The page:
Posts

The Bookish Baker of Maldon

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As my family and friends know, while waiting to move into my new home I’ve spent several weeks staying in private accommodation attached to the McArthur Building adjacent to the well-known McArthur Bakery here in Maldon, Victoria, and it occurred to me aspects of its history might be of interest to them and others. McArthurs Corner, Maldon, (own photo) Side view from rear courtyard, McArthur Building (own photo) Others far more qualified than me have researched and written about the McArthurs at length, so I won’t duplicate all of that here but have provided links below. For the best history, please do read the article by Hilary Maddocks . Her family had a close association with the McArthurs and it is comprehensive and includes several contemporary photographs. Those photos of the family were taken at another property around the corner in High Street, which was the family’s residence, whereas the building I am currently resident in was built for commercial purposes at the end of the

Postcards from Pennsylvania

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Collectors of American postcards, and especially World War I ephemera, may be interested in three more postcards in the collection of Vintage Merchants Tansley & Co,  Maldon, Victoria, Australia. They also provided enough clues to discover their linked family history. CARD No. 1   This has an indistinct coloured image of the Declaration of Independence, with the handwritten name Ollie Fischer  on the side. It was posted on 28 July 1908 in Sewickley, Pennsylvania, addressed to a Miss Ollie Fischer, Amaranth, Fulton Co., Penn and reads as follows: My own Dear Little Sister. I will send you a Postal for your Little Birthday which is the 28. . I hope everybody is well at home. I am well at present and tell Amber I will write soon. Tell Gilbert to write how is you three Little Sisters of mine getting along [these?] nice days. Ollie can’t you and Jessie write Rachel a letter,  try tell [Moris/Moses?] I got a letter from Mike he is well. I am going out to see him 30 of August. Wel

Just a postcard ...

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My daughter runs a  vintage store in the historic town of Maldon, Victoria, and among the objects she sells are old postcards, also historic family photographs. Some date to the late-19  Century and the most recent is around mid-20  Century. These provide much inspiration for anyone interested in family history and trying to find the stories behind some of these bits of ephemera. Sadly, the family photos often have no clues at all as to who the individuals are and many of the postcards are blank – perhaps purchased by people as souvenirs while on their travels – while others have been written on, sent to families and friends from all sorts of places around the world. Each of these provide tantalising snippets of long-forgotten people and lost lives. Most of the time it is almost impossible to find anything out about that Violet or Edna who dropped a line to “Aunty” or “Mother”, but some cards provide a few clues and with, the aid of online sources, it is possible to tease out a bit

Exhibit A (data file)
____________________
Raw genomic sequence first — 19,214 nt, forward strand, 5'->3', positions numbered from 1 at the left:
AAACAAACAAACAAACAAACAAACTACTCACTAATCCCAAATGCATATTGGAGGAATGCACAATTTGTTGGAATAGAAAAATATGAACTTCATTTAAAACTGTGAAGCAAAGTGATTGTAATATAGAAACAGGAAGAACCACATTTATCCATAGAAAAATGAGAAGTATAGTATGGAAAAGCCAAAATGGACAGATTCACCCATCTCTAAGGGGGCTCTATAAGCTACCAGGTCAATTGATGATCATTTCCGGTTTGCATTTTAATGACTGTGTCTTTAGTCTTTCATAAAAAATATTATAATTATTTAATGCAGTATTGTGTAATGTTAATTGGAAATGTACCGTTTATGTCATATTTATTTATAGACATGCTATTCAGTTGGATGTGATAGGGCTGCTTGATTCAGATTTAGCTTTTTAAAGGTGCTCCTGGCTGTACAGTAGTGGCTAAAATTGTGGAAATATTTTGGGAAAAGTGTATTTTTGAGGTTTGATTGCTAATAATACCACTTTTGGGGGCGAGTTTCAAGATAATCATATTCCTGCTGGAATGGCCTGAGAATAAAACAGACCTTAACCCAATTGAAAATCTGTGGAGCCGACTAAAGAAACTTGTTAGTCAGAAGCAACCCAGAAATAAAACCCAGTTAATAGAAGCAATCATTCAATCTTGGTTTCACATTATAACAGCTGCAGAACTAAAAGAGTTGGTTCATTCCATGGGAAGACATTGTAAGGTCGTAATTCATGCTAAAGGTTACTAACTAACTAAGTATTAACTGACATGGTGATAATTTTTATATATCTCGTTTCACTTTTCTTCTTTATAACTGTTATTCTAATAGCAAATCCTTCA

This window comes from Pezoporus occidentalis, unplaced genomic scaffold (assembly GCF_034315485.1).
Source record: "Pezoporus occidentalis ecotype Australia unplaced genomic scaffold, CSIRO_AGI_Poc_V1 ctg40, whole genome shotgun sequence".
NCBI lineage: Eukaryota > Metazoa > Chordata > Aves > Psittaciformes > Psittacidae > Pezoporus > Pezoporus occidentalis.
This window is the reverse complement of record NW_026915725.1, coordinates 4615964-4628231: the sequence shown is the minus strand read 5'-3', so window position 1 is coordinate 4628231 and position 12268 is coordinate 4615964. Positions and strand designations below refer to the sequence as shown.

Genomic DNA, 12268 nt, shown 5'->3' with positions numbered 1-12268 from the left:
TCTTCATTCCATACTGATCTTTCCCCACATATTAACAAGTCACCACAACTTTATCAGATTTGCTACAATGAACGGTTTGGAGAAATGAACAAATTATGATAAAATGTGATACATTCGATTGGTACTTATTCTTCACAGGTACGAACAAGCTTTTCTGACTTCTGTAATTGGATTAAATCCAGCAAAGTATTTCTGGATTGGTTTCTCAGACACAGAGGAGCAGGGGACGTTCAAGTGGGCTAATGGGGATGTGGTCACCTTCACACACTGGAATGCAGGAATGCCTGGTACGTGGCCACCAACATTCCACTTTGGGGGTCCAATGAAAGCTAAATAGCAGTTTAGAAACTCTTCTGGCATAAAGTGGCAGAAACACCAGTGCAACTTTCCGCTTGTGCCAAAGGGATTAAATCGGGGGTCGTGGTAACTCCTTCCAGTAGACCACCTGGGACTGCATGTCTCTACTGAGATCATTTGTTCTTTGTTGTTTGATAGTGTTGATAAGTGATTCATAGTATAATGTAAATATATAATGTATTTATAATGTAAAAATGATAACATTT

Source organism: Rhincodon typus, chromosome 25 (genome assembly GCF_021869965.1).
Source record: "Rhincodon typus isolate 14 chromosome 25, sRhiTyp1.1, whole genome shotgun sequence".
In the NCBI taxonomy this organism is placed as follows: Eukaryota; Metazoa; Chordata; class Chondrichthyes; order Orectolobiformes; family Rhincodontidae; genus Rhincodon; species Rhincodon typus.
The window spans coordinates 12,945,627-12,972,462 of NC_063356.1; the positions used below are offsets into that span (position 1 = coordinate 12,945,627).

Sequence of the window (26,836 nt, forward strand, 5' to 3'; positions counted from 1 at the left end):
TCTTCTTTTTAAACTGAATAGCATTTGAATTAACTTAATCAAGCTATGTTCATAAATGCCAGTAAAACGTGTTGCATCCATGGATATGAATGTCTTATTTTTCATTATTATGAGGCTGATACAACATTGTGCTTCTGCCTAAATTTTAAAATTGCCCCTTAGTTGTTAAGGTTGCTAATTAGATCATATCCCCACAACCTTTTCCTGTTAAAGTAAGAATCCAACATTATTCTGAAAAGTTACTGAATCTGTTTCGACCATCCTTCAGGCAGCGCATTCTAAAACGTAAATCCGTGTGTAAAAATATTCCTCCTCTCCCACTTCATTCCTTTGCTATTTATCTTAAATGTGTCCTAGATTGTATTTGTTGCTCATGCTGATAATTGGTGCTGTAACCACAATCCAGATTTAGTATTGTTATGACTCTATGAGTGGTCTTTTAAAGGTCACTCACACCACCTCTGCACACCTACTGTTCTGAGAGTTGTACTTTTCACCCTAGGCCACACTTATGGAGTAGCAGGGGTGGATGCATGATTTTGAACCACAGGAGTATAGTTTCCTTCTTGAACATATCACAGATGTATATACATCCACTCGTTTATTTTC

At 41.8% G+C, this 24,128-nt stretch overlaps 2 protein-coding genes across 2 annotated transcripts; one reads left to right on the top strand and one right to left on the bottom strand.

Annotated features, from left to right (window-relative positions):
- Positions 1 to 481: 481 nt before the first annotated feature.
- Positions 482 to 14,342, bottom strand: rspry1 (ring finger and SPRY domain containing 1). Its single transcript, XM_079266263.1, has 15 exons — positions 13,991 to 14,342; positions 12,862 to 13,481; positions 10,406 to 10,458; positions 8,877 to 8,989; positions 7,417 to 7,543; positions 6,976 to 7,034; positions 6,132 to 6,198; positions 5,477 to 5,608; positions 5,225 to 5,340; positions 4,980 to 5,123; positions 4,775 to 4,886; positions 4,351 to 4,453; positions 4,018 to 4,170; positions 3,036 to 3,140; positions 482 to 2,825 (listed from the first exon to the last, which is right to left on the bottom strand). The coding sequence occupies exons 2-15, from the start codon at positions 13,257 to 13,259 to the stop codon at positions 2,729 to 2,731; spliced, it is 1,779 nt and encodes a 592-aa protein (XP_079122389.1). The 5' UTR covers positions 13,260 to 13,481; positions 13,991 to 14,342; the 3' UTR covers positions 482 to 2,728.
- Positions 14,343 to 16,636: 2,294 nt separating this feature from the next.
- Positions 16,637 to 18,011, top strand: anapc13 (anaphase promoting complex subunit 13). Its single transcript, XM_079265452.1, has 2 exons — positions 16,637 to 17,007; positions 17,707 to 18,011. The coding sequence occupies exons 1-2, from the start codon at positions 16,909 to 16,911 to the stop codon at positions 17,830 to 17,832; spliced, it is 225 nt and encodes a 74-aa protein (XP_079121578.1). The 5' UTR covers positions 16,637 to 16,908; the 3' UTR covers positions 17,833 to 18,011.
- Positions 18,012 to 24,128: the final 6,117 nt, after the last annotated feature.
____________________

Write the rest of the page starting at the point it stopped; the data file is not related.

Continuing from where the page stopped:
Those who go down to the sea in ships ...

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Those who go down to the sea in ships  * have for centuries been at the mercy of the sea and its unpredictable moods. Although more famous shipping disasters such as the sinking of the Titanic get all the publicity and are imbued with much tragic romanticism, there are a multitude of other shipwrecks that can be just as heart-rending. One of these featured in the life of my late husband Peter’s great-great-grandfather. He was Joseph Darch, born in Stratton, Cornwall , in 1842. At the age of 9 (1851 Census) Joseph and his family lived in the Catsbridge Cottages, now just Bridge Cottages, Stratton. These houses date from the 17th Century, are still standing and heritage listed. Bridge Cottages, Stratton His father was an agricultural labourer and by the age of 18, Joseph seemed destined to follow in his footsteps as in the 1861 Census he is also described as a farm worker, but he was soon to change careers. Perhaps he was after adventure or had a fondness for the se

Nurse, pass me that meat hook ....

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This amazing newspaper report in  Nottingham Evening Post of 5 August 1927 of an operation at sea in harrowing conditions captured my attention (full transcription follows) and I wondered who this admirable young doctor was, as well as his able lady assistant. (Merchant navy crewmen are notoriously difficult to trace so I already knew the likelihood of of finding anything on the patient and the cook would be minimal.) British Newspapers Archive   AMAZING OPERATION AT SEA. SURGEON'S MIDNIGHT FEAT. SCISSORS, SPOONS, CLOTHES PEGS, AND MEAT HOOKS.   Details of a feat of surgery off Cape Horn, carried out under almost incredible conditions with scissors, a safety-pin, bent spoons, clothes-pegs and meat hooks implements, but ending in success were told to Mail reporter by the officers and crew of the Commonwealth and Dominion Line steamer Port Auckland, yesterday, as she moved into dock at Woolwich.   The central figure is a young New Zealand surgeon who was o